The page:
SPRINGFIELD, Ill. – President Barack Obama's call for states to raise the minimum age at which students can drop out of high school seems about as popular as a homework assignment on Friday afternoon.
Since the president urged the change in his State of the Union speech in January, only one state has raised its dropout age to 18, and that won't take effect for five years.
Even legislators in Obama's home state of Illinois wouldn't go along with his proposal, despite an endorsement from the governor. They quickly dumped the issue into the limbo of a special study commission after it became clear there wasn't enough money to support it.
One of the biggest concerns is the cost. If states simply force unwilling students to spend an extra year or two in school, many teens could stay until they are 18 but still leave without a diploma because of poor grades. And extra counseling and remedial courses to help are expensive.
"Where are we going to get the money?" asked state Sen. Kimberly Lightford, a Chicago Democrat who heads the Illinois Senate's education committee.
Twenty-nine states let students leave school before they turn 18. Obama urged lawmakers to require them to stay in school until graduation or age 18.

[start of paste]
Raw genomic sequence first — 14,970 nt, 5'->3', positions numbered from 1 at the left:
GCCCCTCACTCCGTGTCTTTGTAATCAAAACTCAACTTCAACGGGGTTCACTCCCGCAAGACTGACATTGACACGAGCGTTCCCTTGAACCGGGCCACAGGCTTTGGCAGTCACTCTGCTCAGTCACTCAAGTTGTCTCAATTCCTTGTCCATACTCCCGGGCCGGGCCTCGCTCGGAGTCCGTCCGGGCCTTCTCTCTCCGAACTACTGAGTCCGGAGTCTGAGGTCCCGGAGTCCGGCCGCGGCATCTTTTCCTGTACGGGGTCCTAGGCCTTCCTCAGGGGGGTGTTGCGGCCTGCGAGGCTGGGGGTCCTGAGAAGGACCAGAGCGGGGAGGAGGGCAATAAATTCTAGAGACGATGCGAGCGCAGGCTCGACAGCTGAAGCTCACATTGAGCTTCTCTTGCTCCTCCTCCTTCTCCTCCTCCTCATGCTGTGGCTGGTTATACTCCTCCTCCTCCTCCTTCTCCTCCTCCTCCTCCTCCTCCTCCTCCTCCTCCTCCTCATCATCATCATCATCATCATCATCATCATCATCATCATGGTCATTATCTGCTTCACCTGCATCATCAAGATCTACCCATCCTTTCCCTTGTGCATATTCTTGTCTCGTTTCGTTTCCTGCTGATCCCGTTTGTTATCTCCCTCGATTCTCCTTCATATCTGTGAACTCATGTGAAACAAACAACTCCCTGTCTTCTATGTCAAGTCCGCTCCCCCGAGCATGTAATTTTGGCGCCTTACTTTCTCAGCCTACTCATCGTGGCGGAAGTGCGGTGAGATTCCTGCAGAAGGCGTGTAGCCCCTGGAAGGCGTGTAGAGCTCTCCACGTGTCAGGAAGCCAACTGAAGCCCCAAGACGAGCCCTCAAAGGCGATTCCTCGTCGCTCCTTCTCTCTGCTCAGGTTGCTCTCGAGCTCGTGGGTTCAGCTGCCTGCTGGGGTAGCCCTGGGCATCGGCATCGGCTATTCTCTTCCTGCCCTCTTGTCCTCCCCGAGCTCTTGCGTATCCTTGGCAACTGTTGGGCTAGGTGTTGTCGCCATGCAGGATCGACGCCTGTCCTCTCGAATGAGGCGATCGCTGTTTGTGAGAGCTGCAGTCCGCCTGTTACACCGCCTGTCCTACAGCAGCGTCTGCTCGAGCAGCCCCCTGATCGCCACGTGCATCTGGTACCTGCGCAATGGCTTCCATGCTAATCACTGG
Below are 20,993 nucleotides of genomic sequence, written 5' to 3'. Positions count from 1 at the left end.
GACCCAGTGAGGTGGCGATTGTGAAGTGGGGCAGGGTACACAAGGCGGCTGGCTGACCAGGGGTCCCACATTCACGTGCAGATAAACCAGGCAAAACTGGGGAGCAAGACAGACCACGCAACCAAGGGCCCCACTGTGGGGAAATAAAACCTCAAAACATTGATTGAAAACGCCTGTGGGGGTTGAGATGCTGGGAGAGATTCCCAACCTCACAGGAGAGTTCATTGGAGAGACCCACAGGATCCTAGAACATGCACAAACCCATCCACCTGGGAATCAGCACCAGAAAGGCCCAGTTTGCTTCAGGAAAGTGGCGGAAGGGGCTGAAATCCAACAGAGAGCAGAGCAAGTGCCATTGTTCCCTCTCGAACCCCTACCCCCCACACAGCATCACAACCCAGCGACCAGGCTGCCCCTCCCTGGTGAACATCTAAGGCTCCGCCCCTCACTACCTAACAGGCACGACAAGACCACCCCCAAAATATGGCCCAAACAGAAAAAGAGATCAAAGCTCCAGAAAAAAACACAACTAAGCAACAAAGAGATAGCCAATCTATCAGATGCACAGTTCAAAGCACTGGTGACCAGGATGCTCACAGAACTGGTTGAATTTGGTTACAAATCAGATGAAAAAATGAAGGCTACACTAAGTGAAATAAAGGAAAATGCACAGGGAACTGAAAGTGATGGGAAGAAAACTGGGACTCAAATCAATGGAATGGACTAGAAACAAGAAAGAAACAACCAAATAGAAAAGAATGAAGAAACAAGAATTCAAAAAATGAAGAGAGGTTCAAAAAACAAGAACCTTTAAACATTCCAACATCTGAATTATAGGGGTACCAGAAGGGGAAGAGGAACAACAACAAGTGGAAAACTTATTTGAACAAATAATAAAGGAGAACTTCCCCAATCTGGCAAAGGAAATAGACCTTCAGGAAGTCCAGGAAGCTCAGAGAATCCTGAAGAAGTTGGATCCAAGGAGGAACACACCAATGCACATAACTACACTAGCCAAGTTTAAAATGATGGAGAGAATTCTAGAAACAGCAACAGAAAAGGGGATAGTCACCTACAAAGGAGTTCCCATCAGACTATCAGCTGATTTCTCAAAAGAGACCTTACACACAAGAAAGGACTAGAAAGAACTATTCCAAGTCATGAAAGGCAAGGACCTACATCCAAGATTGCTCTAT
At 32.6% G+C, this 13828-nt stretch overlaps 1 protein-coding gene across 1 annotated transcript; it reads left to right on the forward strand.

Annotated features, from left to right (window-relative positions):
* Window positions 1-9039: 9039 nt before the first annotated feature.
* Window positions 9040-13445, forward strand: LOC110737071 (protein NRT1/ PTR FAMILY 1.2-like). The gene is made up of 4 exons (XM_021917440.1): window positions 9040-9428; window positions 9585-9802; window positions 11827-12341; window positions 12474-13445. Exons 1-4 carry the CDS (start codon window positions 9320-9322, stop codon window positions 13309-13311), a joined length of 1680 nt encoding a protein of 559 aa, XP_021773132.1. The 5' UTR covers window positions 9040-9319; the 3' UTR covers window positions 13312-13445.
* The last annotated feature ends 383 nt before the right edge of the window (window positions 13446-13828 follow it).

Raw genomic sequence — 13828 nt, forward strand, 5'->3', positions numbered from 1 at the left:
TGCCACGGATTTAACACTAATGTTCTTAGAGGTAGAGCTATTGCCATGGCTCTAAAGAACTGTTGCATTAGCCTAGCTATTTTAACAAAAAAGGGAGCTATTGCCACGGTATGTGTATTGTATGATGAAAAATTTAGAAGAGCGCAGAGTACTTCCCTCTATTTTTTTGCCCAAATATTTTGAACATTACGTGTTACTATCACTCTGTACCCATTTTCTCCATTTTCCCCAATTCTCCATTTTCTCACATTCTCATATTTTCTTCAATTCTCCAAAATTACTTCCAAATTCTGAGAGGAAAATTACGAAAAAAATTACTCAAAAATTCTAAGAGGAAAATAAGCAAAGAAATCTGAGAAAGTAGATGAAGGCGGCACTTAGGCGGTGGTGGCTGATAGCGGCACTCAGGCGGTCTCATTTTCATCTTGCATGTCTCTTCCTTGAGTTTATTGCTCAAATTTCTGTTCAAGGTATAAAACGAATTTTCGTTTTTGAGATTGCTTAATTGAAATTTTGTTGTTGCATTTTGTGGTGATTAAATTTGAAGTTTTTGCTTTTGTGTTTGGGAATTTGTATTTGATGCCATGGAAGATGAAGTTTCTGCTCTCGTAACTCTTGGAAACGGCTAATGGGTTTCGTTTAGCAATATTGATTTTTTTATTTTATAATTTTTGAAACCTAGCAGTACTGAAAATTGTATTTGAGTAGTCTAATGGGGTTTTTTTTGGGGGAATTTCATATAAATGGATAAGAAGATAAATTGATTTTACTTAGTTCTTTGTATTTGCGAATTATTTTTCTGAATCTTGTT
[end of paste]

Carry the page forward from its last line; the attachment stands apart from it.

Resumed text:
"When students aren't allowed to walk away from their education, more of them walk the stage to get their diploma," the president said in the speech.
But since then, only Maryland has approved a plan to raise the dropout age, first to 17 in 2015 and then to 18 in 2017.
At least 13 states considered legislation this year to raisef 636,000 students. Legislative staff said they could not reliably estimate the cost to the state if those students were kept in school until 18.
But one group has taken a stab at calculating the cost of allowing those students to drop out. The Chicago-based Alternative Schools Network estimates that each dropout costs Illinois a net lifetime average of about $70,000, while high school graduates contribute a net amount of about $236,000.
For some Illinois lawmakers, the idea of raising the dropout age isn't even worth sending to a commission for study. Sen. David Luechtefeld, a former teacher and high school coach, said he's never talked to a school administrator who thinks raising the age is a good idea.
"Most of the time," Luechtefeld said, "a kid who doesn't want to be in school is a problem for the kids who want to be there."